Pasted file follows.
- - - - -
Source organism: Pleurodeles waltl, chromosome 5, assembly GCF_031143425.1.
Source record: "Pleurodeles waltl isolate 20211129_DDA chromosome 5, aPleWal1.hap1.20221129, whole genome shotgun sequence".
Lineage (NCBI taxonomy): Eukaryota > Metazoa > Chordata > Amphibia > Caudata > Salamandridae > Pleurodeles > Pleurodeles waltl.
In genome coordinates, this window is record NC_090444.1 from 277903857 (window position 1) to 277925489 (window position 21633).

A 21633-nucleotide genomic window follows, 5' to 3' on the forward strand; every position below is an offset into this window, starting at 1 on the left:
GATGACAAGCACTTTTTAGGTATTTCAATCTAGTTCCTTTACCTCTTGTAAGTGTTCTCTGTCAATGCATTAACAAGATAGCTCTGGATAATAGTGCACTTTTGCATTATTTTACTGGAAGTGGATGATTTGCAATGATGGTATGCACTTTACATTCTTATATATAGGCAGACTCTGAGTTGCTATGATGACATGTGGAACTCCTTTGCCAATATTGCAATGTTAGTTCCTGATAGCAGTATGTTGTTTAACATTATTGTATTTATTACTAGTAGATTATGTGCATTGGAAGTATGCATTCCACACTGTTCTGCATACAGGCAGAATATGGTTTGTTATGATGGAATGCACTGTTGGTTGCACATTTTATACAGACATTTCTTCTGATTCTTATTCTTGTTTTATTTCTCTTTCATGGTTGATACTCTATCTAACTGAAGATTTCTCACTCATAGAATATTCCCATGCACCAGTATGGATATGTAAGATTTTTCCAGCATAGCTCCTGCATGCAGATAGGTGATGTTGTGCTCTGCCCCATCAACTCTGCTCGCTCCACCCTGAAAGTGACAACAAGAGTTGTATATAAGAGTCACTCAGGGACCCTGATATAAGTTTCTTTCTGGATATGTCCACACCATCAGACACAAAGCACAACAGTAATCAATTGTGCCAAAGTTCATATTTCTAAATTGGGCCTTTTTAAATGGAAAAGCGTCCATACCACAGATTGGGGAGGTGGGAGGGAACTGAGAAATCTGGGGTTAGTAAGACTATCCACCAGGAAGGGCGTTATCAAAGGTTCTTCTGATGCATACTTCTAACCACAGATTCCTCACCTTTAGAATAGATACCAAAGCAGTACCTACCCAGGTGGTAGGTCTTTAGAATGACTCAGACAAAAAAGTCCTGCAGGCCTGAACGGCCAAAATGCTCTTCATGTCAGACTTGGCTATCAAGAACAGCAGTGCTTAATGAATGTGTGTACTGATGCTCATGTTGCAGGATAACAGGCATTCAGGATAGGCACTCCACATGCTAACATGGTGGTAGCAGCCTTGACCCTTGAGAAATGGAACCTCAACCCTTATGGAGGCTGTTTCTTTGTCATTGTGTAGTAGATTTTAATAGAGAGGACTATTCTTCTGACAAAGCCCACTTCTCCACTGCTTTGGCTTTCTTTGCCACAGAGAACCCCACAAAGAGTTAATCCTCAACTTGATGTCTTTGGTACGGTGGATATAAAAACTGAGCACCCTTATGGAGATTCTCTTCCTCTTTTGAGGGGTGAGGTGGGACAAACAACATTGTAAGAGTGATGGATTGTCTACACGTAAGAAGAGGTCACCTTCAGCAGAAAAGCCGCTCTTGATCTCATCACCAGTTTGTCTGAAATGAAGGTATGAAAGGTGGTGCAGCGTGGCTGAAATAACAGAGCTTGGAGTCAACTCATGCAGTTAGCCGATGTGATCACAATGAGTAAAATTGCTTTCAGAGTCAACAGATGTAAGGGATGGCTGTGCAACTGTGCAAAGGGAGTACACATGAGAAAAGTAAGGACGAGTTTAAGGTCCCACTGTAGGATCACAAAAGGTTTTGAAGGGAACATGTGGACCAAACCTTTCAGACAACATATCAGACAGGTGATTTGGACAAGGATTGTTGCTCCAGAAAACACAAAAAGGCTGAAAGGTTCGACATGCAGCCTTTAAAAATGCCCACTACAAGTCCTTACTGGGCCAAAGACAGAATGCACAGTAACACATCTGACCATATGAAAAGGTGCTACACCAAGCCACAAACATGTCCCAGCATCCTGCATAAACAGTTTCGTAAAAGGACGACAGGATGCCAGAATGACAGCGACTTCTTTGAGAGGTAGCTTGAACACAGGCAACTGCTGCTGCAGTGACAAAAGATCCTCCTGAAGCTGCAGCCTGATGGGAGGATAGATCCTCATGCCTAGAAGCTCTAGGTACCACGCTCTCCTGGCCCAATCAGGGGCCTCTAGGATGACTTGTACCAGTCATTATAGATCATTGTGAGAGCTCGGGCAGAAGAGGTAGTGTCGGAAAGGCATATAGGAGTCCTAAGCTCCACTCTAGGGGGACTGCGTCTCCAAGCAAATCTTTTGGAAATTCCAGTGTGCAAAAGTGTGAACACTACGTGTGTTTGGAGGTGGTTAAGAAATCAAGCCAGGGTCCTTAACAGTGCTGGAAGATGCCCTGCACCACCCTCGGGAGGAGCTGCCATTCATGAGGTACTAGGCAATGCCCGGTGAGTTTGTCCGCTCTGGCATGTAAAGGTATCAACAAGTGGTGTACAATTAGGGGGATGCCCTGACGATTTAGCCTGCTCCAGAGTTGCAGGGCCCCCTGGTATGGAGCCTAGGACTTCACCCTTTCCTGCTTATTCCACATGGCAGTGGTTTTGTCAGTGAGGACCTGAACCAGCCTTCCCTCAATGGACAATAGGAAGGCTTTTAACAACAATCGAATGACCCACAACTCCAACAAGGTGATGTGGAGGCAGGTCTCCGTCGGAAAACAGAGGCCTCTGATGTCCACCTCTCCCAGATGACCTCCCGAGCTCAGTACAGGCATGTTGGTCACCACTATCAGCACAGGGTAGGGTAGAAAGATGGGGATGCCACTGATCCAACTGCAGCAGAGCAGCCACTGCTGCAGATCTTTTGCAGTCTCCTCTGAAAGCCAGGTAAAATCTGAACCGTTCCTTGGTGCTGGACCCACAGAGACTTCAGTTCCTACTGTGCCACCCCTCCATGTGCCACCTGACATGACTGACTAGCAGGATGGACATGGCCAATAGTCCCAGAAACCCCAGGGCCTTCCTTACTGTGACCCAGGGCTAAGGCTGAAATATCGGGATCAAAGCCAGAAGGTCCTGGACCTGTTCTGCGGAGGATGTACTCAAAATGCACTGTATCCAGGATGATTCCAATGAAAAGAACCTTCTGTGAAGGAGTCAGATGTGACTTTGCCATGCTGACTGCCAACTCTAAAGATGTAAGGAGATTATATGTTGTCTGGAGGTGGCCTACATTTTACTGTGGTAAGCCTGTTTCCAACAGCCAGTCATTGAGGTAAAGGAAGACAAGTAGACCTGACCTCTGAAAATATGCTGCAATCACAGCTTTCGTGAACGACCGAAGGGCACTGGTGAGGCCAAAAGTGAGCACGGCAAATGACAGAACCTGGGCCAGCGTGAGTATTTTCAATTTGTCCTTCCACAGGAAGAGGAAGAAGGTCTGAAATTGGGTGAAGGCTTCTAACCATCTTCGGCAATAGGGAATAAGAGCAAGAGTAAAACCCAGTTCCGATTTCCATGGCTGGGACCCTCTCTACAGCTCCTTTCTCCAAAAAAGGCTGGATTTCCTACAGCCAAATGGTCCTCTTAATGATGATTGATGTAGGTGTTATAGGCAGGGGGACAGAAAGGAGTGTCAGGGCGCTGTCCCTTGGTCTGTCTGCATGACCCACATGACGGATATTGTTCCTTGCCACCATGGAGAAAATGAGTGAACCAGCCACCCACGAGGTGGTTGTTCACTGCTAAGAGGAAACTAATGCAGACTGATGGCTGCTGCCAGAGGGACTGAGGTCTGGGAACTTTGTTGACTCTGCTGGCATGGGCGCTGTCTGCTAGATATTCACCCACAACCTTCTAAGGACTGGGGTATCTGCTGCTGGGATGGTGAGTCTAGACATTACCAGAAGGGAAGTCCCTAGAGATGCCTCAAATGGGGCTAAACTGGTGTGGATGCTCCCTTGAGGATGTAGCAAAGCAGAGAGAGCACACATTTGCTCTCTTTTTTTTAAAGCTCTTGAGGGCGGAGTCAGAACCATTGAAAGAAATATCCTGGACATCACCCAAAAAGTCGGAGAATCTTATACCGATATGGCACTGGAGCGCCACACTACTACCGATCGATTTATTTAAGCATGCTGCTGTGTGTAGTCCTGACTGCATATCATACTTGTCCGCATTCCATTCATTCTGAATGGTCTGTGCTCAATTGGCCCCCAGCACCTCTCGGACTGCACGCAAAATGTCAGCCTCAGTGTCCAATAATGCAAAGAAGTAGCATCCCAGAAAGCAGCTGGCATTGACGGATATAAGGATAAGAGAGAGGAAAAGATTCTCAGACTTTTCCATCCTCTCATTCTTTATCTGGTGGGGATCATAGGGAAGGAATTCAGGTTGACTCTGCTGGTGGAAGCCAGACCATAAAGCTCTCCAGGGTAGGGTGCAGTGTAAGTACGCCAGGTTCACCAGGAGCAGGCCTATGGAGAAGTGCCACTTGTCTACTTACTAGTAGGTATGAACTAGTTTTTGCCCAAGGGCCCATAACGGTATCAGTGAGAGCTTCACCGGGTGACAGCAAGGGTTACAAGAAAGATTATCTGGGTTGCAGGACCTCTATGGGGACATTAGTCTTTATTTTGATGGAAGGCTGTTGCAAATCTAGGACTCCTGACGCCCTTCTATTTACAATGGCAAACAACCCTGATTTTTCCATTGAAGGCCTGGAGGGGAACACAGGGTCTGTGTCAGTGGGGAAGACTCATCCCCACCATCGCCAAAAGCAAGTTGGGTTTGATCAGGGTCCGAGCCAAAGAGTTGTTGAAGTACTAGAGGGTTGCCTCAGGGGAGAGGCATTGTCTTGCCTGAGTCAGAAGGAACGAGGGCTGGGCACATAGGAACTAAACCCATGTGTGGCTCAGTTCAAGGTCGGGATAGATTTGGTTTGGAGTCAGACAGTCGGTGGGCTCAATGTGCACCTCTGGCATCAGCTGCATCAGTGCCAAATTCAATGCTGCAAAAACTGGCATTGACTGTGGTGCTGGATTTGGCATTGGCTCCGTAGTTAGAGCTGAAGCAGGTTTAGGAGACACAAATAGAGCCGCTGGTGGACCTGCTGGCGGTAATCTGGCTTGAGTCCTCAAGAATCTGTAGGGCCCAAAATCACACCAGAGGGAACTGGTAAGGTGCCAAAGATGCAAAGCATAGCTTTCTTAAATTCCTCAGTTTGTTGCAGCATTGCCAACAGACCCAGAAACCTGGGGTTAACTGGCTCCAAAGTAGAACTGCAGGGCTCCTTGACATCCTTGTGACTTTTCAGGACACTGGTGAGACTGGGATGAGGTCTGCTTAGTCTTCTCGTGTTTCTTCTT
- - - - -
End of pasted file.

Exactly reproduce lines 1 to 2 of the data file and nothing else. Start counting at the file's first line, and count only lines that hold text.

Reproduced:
Source organism: Pleurodeles waltl, chromosome 5, assembly GCF_031143425.1.
Source record: "Pleurodeles waltl isolate 20211129_DDA chromosome 5, aPleWal1.hap1.20221129, whole genome shotgun sequence".